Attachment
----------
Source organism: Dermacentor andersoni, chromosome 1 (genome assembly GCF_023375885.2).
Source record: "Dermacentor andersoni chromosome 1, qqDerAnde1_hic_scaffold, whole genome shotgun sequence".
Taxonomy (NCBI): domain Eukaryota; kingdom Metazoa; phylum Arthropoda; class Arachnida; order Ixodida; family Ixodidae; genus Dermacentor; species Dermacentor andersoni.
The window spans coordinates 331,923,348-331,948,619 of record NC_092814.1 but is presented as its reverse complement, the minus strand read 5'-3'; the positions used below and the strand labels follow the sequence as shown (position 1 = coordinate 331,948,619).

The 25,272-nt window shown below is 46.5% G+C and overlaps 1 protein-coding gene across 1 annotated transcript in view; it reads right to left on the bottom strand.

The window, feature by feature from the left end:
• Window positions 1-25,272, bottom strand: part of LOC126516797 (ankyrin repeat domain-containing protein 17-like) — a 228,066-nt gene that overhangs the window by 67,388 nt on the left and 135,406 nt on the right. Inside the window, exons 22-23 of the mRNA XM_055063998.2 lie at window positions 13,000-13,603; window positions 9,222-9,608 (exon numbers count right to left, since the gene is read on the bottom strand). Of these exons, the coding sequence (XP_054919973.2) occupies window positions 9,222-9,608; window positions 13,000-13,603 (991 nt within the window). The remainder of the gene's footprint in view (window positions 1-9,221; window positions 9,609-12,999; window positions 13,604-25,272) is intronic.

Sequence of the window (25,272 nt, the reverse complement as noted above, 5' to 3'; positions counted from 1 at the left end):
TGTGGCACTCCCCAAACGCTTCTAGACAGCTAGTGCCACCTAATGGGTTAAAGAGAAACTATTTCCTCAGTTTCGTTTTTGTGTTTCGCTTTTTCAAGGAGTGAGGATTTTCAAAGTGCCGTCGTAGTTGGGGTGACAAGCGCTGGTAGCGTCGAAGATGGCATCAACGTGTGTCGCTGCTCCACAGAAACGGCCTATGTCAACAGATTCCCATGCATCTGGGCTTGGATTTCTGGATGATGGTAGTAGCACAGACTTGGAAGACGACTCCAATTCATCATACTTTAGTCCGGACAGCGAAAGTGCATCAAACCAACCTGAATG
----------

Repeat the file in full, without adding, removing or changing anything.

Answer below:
Source organism: Dermacentor andersoni, chromosome 1 (genome assembly GCF_023375885.2).
Source record: "Dermacentor andersoni chromosome 1, qqDerAnde1_hic_scaffold, whole genome shotgun sequence".
Taxonomy (NCBI): domain Eukaryota; kingdom Metazoa; phylum Arthropoda; class Arachnida; order Ixodida; family Ixodidae; genus Dermacentor; species Dermacentor andersoni.
The window spans coordinates 331,923,348-331,948,619 of record NC_092814.1 but is presented as its reverse complement, the minus strand read 5'-3'; the positions used below and the strand labels follow the sequence as shown (position 1 = coordinate 331,948,619).

The 25,272-nt window shown below is 46.5% G+C and overlaps 1 protein-coding gene across 1 annotated transcript in view; it reads right to left on the bottom strand.

The window, feature by feature from the left end:
• Window positions 1-25,272, bottom strand: part of LOC126516797 (ankyrin repeat domain-containing protein 17-like) — a 228,066-nt gene that overhangs the window by 67,388 nt on the left and 135,406 nt on the right. Inside the window, exons 22-23 of the mRNA XM_055063998.2 lie at window positions 13,000-13,603; window positions 9,222-9,608 (exon numbers count right to left, since the gene is read on the bottom strand). Of these exons, the coding sequence (XP_054919973.2) occupies window positions 9,222-9,608; window positions 13,000-13,603 (991 nt within the window). The remainder of the gene's footprint in view (window positions 1-9,221; window positions 9,609-12,999; window positions 13,604-25,272) is intronic.

Sequence of the window (25,272 nt, the reverse complement as noted above, 5' to 3'; positions counted from 1 at the left end):
TGTGGCACTCCCCAAACGCTTCTAGACAGCTAGTGCCACCTAATGGGTTAAAGAGAAACTATTTCCTCAGTTTCGTTTTTGTGTTTCGCTTTTTCAAGGAGTGAGGATTTTCAAAGTGCCGTCGTAGTTGGGGTGACAAGCGCTGGTAGCGTCGAAGATGGCATCAACGTGTGTCGCTGCTCCACAGAAACGGCCTATGTCAACAGATTCCCATGCATCTGGGCTTGGATTTCTGGATGATGGTAGTAGCACAGACTTGGAAGACGACTCCAATTCATCATACTTTAGTCCGGACAGCGAAAGTGCATCAAACCAACCTGAATG